It’s almost like this manifest destiny. Like, I have all this information about the heart, and then I had a heart attack myself. As bad as it was and as much as I wish it didn’t have happened, it’s kind of given me this bigger avenue to address the issues that I saw in the hospital, the health issues that I had in myself and allowed me touch more people who’ve had similar experiences and help them as well.
Cynthia Thurlow: I think through adversity comes opportunity and the fact that you were completed with this book and then you went on to have a myocardial infarction. For anyone that’s listening, I can tell you that the demands on traditional allopathic providers have just gotten to a point where there’s a degree of cognitive dissonance, meaning it’s hard sometimes if you’ve trained hearing this is the modality that drives cardiovascular disease and vascular disease in general. And then you have someone that has the courage to speak out against the typical narrative and do it in a way that’s both very eloquent, but also encouraging people to kind of lean into the possibility that what were taught may not actually be correct. And I know we’ve got lots of touch points that we’re going to hit on as we drive this discussion.
So, I think as someone that used to treat acute and chronic vascular disease, the amount and the time that clinicians have with patients in the hospital is so constrained that I always welcomed these kinds of discussions. But I know not all my peers felt that way. They wanted to just finish their rounding and get back to the office or get on to the seeing someone in the lab or sending someone to surgery. And so, I can imagine that there was a degree of friction and a degree of pushback when you were asking questions which are completely reasonable given your personal circumstances, your personal history and your own experience.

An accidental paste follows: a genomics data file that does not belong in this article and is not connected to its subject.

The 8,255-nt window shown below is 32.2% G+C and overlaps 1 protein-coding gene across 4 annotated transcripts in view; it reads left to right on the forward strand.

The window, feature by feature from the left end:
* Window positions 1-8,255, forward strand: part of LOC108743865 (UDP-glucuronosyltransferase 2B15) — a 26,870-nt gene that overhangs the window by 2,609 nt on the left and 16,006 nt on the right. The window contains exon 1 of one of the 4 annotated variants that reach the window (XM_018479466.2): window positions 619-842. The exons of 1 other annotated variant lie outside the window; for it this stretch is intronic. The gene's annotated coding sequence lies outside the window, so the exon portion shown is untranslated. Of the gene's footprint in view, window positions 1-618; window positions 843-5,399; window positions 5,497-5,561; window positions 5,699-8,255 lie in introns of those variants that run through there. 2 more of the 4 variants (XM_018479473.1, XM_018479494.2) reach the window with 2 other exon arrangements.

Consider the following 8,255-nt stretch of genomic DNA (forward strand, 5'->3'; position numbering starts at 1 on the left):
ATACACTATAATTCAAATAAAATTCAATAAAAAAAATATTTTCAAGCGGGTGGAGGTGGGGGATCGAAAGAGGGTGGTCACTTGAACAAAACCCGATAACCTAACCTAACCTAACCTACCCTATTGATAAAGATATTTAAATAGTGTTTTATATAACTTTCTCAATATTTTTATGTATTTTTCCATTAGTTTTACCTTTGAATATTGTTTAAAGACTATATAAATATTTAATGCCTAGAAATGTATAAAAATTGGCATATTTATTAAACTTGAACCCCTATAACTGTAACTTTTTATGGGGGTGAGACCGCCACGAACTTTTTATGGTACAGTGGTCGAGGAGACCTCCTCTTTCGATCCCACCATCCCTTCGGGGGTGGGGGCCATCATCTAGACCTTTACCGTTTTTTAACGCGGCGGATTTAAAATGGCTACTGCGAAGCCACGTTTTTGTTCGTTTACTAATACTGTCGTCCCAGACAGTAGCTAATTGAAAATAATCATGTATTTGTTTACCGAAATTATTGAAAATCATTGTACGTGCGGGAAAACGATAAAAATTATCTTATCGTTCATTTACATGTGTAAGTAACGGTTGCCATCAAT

And I know that we’re going to talk about statins, but this is one drug that it took treating an acclaimed NIH researcher who’s very smart, who explained to me what statins did to the brain and why she refused to take one. And that was the very first time I probably had been practicing for seven or eight years. I really leaned into that and asked her to share the papers and asked her to share the research that I could better understand. And it changed the way I practiced. I was still evidence based, but I was way conservative. Do we really have to put this person on a statin?
The standard medical therapy for diabetics when I was practicing was aspirin, as antiplatelet agent and a statin because we used to say that it would stabilize plaque formation and reduce inflammation. And yet statins are not benign. Aspirin is not even benign. And we sometimes don’t question what we’re taught. I’m not suggesting this as a whole, a criticism of my healthcare practitioners because I think the world of them, but I’m just hopeful that future iterations and those of us that have trained 20 plus years ago. I mean, I started training in 1997 that we do question. I mean, that’s how I was trained, was to question everything. Again, I applaud you for having those difficult conversations and for starting the narrative.